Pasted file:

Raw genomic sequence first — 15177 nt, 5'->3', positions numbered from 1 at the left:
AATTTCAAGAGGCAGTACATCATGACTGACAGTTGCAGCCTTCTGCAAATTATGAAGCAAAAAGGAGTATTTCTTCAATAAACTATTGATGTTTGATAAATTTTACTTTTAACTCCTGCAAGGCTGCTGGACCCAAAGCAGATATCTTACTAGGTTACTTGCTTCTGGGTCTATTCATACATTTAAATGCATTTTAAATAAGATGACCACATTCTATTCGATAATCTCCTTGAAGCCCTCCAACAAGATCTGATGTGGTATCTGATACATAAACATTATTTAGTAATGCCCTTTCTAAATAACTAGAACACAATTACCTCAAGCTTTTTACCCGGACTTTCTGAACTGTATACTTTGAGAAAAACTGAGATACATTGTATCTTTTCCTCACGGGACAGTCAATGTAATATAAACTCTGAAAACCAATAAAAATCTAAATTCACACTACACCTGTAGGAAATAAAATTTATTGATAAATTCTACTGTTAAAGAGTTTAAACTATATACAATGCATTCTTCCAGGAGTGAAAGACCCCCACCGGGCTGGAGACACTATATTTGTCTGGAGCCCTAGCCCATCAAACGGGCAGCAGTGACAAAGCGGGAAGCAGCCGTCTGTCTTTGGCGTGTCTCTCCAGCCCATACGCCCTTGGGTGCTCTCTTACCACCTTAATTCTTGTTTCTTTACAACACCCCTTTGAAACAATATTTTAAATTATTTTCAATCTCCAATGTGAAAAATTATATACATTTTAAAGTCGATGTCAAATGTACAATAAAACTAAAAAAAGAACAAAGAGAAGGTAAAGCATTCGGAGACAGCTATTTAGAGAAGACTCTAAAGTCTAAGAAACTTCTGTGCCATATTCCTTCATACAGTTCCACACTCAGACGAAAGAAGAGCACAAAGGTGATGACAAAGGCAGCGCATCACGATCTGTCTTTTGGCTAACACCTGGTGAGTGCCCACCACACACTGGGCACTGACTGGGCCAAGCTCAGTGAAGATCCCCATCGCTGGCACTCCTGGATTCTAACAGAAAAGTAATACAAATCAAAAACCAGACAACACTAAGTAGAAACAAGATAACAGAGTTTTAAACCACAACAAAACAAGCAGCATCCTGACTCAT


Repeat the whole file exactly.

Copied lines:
Raw genomic sequence first — 15177 nt, 5'->3', positions numbered from 1 at the left:
AATTTCAAGAGGCAGTACATCATGACTGACAGTTGCAGCCTTCTGCAAATTATGAAGCAAAAAGGAGTATTTCTTCAATAAACTATTGATGTTTGATAAATTTTACTTTTAACTCCTGCAAGGCTGCTGGACCCAAAGCAGATATCTTACTAGGTTACTTGCTTCTGGGTCTATTCATACATTTAAATGCATTTTAAATAAGATGACCACATTCTATTCGATAATCTCCTTGAAGCCCTCCAACAAGATCTGATGTGGTATCTGATACATAAACATTATTTAGTAATGCCCTTTCTAAATAACTAGAACACAATTACCTCAAGCTTTTTACCCGGACTTTCTGAACTGTATACTTTGAGAAAAACTGAGATACATTGTATCTTTTCCTCACGGGACAGTCAATGTAATATAAACTCTGAAAACCAATAAAAATCTAAATTCACACTACACCTGTAGGAAATAAAATTTATTGATAAATTCTACTGTTAAAGAGTTTAAACTATATACAATGCATTCTTCCAGGAGTGAAAGACCCCCACCGGGCTGGAGACACTATATTTGTCTGGAGCCCTAGCCCATCAAACGGGCAGCAGTGACAAAGCGGGAAGCAGCCGTCTGTCTTTGGCGTGTCTCTCCAGCCCATACGCCCTTGGGTGCTCTCTTACCACCTTAATTCTTGTTTCTTTACAACACCCCTTTGAAACAATATTTTAAATTATTTTCAATCTCCAATGTGAAAAATTATATACATTTTAAAGTCGATGTCAAATGTACAATAAAACTAAAAAAAGAACAAAGAGAAGGTAAAGCATTCGGAGACAGCTATTTAGAGAAGACTCTAAAGTCTAAGAAACTTCTGTGCCATATTCCTTCATACAGTTCCACACTCAGACGAAAGAAGAGCACAAAGGTGATGACAAAGGCAGCGCATCACGATCTGTCTTTTGGCTAACACCTGGTGAGTGCCCACCACACACTGGGCACTGACTGGGCCAAGCTCAGTGAAGATCCCCATCGCTGGCACTCCTGGATTCTAACAGAAAAGTAATACAAATCAAAAACCAGACAACACTAAGTAGAAACAAGATAACAGAGTTTTAAACCACAACAAAACAAGCAGCATCCTGACTCAT